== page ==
How can I generate all the possible nondecreasing sets of the elements of a list with current length?
getSets :: [Int] -> Int -> [[Int]] ... > getSets [0..9] 3 [[0,0,0],[0,0,1]..[3,9,9],[4,4,4]..[8,9,9],[9,9,9]]
Let's start a bit simpler, with a function that produces all sets of the given size from the given list elements:
getAllSets :: [Int] -> Int -> [[Int]] getAllSets _ 0 = [] getAllSets xs n = [(x:ys) | x <- xs, ys <- getAllSets xs (n-1)]
You can think of this function as building the sets one element at a time. It adds
x onto the front of each shorter set
ys, and it does this for as many elements as there are in
What we can do to get the final answer is decide to not build a longer set for each element in
xs, but only for those
x that are less than or equal to every element in
getSets :: [Int] -> Int -> [[Int]] getSets _ 0 = [] getSets xs n = [(x:ys) | x <- xs, ys <- getSets xs (n-1), all (x <=) ys]
This is a nice-looking solution, but it does more work than we actually need. After all, why compare
x against every element in
ys? We know that
ys is already in the right order because we've built it that way recursively, so let's just make sure
x is less than or equal to the first element of
ys, if there is one:
getSets' :: [Int] -> Int -> [[Int]] getSets' _ 0 = [] getSets' xs n = [(x:ys) | x <- xs, ys <- getSets' xs (n-1), null ys || x <= head ys]
Update: In addition to incorporating Thomas M. DuBuisson's much cleaner predicate, I also benchmarked his, chrisdb's, and my solutions: http://hpaste.org/50195
Update x2: Fixed incorrect Criterion labels; benchmarks were correct but the output was confusing.
getSets s n = filter nonDec $ replicateM n s where nonDec xs = and $ zipWith (>=) (drop 1 xs) xs
Here is a clean version that should also be rather fast (i.e. it only constructs correct lists and doesn't construct then drop incorrect lists).
import Data.List getSets _ 0 = [] getSets xs n = do a <- xs rest <- getSets (filter (>= a) xs) (n - 1) return (a : rest)
EDIT: But it's slower than ACF's - using
filter is expensive and ACF has intelligently built his lists so a "bad" list will be discovered after adding only one more element for very cheap. Very nice now that I recognize that.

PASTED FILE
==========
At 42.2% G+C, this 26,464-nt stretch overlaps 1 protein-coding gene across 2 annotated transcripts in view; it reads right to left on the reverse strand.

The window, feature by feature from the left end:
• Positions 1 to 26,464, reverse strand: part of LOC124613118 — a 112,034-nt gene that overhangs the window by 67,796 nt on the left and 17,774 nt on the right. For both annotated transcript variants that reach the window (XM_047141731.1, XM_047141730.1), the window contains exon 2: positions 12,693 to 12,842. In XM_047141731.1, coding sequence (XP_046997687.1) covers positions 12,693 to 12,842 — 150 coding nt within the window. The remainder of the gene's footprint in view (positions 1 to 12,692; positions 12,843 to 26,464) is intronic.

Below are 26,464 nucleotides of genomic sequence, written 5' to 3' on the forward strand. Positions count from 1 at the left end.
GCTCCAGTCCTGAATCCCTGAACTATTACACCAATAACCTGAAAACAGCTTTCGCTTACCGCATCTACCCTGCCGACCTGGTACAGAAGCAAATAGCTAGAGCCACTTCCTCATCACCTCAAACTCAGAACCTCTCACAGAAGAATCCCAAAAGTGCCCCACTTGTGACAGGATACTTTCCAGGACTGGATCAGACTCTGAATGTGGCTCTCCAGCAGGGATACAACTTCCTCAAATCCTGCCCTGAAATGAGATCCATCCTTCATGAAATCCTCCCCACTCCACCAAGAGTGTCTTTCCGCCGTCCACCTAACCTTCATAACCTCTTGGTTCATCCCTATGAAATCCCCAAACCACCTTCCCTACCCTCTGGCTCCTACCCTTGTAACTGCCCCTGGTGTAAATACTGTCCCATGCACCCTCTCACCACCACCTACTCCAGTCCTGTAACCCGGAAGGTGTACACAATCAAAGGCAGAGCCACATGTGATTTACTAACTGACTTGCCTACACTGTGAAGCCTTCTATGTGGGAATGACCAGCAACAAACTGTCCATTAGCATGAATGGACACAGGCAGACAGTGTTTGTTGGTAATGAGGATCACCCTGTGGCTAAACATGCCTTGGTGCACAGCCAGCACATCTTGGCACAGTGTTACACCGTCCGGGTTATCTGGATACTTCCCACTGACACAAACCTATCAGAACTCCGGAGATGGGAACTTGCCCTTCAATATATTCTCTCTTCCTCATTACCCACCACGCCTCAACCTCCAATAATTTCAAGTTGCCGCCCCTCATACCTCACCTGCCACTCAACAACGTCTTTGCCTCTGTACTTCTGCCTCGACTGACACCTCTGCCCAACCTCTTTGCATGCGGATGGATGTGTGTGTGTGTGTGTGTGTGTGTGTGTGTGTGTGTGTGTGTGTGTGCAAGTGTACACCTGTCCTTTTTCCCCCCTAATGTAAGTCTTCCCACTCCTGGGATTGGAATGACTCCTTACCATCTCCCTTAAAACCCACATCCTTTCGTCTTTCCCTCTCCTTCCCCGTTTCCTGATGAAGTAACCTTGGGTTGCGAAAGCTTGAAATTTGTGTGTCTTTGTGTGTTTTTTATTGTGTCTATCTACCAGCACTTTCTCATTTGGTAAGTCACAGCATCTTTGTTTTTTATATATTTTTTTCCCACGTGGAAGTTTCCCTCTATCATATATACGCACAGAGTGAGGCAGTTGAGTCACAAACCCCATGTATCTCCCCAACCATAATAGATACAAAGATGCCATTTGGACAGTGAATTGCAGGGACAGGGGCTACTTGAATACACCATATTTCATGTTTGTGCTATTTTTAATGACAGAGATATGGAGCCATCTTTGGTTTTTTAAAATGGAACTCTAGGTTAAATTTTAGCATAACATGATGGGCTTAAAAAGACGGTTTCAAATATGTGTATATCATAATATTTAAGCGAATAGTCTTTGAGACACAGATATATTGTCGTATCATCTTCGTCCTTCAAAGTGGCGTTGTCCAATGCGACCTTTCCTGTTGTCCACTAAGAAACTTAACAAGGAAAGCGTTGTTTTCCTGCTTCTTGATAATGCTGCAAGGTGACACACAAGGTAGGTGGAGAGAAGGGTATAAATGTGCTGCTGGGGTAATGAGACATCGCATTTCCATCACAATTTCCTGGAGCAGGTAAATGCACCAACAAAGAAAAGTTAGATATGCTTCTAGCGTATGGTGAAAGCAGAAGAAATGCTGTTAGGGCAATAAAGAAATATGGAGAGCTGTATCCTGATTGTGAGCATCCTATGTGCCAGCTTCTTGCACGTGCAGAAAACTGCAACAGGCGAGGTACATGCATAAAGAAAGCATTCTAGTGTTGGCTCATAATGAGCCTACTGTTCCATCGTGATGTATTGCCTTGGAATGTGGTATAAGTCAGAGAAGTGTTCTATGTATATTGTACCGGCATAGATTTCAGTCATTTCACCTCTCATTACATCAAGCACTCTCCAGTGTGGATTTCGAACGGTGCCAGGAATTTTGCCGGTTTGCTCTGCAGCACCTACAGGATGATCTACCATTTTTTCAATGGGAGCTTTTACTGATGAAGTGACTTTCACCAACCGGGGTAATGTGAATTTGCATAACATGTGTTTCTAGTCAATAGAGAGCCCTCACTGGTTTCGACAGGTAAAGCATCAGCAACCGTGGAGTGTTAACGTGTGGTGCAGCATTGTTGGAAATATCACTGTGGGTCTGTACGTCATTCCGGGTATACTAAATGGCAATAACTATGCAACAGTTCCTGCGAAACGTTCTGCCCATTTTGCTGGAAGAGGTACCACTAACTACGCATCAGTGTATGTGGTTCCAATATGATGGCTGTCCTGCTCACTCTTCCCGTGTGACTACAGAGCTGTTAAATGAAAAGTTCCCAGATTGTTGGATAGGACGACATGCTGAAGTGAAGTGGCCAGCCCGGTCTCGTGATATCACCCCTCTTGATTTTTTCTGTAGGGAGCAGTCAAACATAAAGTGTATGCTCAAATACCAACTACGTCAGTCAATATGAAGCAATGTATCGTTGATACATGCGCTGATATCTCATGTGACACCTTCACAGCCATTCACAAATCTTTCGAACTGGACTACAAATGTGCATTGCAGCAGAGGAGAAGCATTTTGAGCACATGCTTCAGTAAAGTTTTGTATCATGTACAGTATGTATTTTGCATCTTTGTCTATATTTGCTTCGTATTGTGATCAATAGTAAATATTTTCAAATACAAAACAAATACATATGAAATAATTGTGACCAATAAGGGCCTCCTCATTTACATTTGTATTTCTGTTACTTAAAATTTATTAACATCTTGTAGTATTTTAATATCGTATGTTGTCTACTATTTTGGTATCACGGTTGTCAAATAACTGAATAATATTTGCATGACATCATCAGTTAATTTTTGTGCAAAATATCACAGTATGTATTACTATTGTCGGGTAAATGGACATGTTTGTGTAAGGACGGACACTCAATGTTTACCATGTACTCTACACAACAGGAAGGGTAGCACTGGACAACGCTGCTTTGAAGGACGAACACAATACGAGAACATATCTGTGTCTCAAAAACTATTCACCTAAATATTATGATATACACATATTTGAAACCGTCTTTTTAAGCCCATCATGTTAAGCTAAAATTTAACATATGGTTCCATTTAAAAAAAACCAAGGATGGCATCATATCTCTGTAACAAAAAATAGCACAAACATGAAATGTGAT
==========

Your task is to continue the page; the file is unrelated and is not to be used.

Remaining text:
Does this do what you want?
import Data.List getSets :: [Int] -> Int -> [[Int]] getSets xs n | n > 0 = getSets' (sort xs) n | otherwise =  getSets' _ 0 = [] getSets'  _ =  getSets' xs@(x:xss) n = map (x:) (getSets' xs (n-1)) ++ getSets' xss n
Maybe this? For a list x = [a1, ..., an],
nondec k x returns list of all subsequences [ai1, ai2, ..., aik] of length
k with i1 <= i2 <= ... <= ik.
import Data.List nondec 0 _ = return  nondec n x = do (a,y) <- zip x (tails x) map (a:) $ nondec (n-1) y x = nondec 3 [0..9]
I've done some timings for the [0..9] 3 case, and I get:
benchmarking subsets/chrisdb mean: 193.2204 us, lb 193.0333 us, ub 193.4622 us, ci 0.950 std dev: 1.076765 us, lb 865.2091 ns, ub 1.456463 us, ci 0.950 benchmarking subsets/acfoltzer mean: 218.5110 us, lb 218.2996 us, ub 218.8322 us, ci 0.950 std dev: 1.309867 us, lb 951.4661 ns, ub 1.793697 us, ci 0.950 benchmarking subsets/TMD mean: 198.9438 us, lb 194.3482 us, ub 206.6694 us, ci 0.950 std dev: 29.88779 us, lb 20.14344 us, ub 41.98061 us, ci 0.950
I excluded the solution of sdcwc because I don't think it solves the problem. In particular, if the initial list is not sorted then it won't produce non-decreasing sub-lists. As you can see, there's not a huge difference but the solutions of Thomas M. DuBuisson and myself are slightly faster on average.